The M-A Chronicle ran a story about the stark stratification in M-A’s math classes, where feeder districts are often the deciding factor as to whether students can enter high-level math during their high school career. This week, we will explore a similar effect in a more ambiguous field: English.
As freshmen, M-A students enter into one of five tracks: Intervention English, English I Intensive, English I Support, English I, or Advanced Standing (AS) English I. Their placement is based on standardized test scores from middle school, although teachers and parents can make recommendations for placement regardless of scores. English I Support, English I, and AS English are all classified as College Preparatory (CP) classes, meaning they fulfill A-G requirements.
Although M-A does not require students to take AS English classes before entering AP English Language or Literature, they are a useful tool in preparing students for the rigor of AP.
While 50 percent of Hillview graduates and 43 percent of La Entrada graduates were enrolled in AS I this school year, only about three percent of Ravenswood graduates went into the same class. In total, Hillview and La Entrada graduates make up 81 percent of freshmen in AS I classes, Ravenswood students make up three percent, and Redwood City students make up less than two percent.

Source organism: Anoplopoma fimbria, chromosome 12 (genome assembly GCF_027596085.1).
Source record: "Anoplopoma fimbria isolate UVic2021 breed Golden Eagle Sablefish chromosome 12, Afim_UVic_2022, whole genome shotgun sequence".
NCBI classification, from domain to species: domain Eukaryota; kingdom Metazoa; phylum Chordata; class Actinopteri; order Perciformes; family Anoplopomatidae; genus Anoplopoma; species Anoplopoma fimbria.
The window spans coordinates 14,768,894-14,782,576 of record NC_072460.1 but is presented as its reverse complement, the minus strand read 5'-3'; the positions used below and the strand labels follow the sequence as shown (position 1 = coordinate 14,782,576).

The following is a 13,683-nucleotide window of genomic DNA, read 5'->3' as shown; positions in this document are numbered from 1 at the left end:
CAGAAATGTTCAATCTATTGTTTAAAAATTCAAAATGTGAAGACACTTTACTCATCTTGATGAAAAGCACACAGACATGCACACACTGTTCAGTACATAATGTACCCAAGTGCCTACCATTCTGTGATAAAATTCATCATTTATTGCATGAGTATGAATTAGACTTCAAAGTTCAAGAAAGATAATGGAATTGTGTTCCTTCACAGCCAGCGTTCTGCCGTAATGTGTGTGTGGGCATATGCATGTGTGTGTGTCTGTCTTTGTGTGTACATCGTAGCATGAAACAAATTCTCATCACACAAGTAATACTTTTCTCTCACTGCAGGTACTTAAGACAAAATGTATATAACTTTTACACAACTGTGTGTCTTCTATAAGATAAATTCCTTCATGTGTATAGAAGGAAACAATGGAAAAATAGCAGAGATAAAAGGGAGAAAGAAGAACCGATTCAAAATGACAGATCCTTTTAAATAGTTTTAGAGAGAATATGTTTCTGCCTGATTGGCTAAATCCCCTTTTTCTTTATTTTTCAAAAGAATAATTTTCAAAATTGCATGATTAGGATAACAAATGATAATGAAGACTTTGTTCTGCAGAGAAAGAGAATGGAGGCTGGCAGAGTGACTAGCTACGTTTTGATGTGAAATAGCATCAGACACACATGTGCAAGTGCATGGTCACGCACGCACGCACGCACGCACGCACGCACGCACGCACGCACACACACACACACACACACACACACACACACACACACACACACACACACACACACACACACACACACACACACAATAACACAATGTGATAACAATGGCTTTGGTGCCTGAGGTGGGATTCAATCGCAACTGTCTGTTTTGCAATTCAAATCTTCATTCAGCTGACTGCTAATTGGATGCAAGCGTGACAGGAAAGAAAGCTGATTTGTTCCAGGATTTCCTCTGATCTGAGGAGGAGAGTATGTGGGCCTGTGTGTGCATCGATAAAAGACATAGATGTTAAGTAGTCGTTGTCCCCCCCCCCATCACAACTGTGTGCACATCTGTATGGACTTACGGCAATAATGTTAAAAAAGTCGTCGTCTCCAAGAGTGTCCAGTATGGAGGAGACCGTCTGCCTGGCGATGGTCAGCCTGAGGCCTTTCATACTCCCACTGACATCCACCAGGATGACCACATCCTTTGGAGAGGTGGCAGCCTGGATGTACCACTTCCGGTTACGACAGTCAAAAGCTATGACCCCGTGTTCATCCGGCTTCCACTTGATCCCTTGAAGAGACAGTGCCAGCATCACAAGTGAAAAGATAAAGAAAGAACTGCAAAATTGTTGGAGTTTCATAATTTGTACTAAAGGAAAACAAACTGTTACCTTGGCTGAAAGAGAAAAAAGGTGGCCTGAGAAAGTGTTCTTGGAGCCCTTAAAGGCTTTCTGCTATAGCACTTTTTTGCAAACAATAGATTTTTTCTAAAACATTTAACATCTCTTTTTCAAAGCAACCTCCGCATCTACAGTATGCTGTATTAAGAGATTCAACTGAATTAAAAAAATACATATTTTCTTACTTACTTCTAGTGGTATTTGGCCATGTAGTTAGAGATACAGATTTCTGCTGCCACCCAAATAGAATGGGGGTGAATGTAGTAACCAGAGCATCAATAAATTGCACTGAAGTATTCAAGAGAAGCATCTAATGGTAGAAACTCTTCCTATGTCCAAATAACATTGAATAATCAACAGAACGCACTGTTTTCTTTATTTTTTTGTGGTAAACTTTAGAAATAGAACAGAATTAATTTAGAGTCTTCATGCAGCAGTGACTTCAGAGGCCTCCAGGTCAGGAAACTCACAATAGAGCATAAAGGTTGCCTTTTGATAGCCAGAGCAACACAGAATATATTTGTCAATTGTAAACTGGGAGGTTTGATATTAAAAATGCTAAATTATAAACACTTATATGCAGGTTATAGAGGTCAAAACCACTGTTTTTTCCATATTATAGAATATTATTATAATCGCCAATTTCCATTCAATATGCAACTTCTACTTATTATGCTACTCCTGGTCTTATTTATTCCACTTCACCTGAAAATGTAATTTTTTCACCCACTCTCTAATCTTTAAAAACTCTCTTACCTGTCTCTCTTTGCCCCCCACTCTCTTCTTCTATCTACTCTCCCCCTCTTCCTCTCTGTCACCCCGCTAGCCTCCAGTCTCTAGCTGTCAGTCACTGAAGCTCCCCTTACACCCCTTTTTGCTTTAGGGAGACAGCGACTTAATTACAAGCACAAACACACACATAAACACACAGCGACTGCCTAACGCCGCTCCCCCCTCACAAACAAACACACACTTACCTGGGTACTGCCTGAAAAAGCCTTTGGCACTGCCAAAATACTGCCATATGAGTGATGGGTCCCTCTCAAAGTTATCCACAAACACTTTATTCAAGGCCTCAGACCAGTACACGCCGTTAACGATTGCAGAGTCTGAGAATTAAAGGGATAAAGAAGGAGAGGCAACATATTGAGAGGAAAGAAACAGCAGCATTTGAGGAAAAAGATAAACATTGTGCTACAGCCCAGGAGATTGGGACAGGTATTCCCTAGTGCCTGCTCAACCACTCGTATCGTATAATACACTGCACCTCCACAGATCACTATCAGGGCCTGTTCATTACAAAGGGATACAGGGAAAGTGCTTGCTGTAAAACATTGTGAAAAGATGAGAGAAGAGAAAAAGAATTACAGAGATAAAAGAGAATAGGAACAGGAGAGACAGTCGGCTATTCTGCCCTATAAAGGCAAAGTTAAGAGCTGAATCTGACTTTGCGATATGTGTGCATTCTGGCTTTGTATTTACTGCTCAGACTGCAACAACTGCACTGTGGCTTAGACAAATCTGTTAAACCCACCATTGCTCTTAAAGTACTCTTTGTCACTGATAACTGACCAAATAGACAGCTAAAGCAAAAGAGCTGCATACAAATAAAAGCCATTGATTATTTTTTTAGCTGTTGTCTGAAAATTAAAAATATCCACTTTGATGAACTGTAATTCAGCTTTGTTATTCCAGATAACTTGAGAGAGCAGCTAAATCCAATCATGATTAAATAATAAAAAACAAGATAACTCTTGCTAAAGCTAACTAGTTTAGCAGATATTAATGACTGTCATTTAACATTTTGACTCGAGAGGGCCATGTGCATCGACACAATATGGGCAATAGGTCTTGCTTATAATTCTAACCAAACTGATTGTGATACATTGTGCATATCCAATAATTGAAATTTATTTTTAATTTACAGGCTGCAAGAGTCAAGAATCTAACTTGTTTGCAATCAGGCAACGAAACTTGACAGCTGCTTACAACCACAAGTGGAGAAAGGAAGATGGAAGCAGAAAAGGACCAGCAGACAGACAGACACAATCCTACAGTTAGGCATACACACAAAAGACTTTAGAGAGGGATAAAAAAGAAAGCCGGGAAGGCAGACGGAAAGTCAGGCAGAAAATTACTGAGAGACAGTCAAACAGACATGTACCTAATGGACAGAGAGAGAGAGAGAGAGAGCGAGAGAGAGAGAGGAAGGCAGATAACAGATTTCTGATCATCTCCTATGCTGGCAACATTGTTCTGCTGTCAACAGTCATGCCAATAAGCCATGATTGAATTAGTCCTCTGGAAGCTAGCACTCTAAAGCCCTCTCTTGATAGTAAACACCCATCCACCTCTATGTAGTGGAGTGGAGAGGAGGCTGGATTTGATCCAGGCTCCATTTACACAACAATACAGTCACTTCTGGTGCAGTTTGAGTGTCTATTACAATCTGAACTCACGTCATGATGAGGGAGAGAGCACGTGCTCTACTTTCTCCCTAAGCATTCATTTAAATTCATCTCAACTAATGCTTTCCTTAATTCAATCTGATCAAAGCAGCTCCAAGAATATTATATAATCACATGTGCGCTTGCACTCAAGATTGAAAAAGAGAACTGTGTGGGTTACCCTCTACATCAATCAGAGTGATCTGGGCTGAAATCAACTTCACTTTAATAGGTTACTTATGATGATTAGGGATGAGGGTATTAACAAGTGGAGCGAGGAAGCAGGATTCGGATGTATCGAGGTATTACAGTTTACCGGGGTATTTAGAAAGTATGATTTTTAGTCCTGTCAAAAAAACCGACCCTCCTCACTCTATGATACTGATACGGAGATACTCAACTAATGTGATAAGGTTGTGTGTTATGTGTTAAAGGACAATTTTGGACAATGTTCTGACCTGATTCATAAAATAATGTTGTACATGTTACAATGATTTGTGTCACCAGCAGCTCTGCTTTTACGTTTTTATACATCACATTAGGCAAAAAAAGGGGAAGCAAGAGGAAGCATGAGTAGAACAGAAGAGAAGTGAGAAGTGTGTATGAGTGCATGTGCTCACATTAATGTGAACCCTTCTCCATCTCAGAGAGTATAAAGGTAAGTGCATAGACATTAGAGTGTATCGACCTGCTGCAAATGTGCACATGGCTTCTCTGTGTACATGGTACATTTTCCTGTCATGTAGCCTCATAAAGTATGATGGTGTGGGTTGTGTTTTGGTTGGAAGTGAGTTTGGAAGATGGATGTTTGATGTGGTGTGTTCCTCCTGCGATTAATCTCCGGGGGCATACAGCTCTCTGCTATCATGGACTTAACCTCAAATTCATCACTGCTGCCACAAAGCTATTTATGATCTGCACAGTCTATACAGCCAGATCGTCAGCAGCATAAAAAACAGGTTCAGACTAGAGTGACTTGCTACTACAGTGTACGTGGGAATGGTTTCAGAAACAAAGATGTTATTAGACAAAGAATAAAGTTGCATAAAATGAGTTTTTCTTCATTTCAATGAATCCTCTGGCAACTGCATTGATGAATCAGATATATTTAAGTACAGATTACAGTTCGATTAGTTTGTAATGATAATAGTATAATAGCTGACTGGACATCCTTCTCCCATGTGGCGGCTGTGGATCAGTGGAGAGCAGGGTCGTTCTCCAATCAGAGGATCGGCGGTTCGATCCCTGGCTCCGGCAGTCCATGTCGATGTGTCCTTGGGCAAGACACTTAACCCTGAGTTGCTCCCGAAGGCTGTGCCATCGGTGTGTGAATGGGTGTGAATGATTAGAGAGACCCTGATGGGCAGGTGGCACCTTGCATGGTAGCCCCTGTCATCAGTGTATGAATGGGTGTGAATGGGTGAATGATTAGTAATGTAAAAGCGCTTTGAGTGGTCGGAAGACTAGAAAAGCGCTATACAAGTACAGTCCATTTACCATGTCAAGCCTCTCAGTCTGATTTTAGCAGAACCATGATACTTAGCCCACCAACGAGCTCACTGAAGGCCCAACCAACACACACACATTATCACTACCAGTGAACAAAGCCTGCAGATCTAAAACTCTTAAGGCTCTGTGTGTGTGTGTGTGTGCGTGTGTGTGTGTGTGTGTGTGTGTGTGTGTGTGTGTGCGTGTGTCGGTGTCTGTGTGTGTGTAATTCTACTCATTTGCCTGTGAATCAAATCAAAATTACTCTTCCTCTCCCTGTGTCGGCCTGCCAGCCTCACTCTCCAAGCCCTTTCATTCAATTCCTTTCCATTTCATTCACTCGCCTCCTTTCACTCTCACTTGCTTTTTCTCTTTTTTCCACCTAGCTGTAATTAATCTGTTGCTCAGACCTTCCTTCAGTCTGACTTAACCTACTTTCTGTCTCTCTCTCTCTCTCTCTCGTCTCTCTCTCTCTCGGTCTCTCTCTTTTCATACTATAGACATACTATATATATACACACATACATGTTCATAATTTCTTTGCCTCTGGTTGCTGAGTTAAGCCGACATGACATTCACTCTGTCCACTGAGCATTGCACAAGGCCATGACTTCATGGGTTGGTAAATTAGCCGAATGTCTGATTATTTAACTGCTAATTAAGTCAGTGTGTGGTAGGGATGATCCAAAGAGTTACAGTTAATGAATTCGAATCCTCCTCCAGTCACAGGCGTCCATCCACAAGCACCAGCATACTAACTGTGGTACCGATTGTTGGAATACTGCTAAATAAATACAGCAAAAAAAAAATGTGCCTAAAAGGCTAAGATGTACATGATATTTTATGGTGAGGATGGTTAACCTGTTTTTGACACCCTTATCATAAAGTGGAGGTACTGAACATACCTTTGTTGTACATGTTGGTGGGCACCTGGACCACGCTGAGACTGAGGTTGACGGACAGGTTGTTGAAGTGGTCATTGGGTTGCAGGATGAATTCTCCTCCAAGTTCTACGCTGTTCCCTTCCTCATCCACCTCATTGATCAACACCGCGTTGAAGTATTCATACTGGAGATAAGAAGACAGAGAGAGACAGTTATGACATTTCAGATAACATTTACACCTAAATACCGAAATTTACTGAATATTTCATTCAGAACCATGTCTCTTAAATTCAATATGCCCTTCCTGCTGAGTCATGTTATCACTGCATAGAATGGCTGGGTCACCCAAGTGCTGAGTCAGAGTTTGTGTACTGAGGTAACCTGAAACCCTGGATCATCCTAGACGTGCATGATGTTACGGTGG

Guidance counselor Laura Duran emphasized that this imbalance is “not a matter of drive… There is a huge disparity in resources… in some middle schools, there is high teacher turnover,” she explained. Being the only one in a classroom from your school can affect a student’s learning, beyond the disparities in resources that exist between students from Ravenswood versus those from Menlo Park or Las Lomitas, both at home and in prior education. Duran noted that “there are students that qualify for things that don’t feel comfortable there.”
Carla Ferreira, a ninth grade English teacher, commented, “I have definitely noticed a disparity in grades between the students coming in from Ravenswood district versus students from Hillview and La Entrada. It’s a question not so much about the teachers [in those districts] but resources, and making sure that we are aligned in terms of what we’re doing in the classroom and what standards we’re holding students up to.”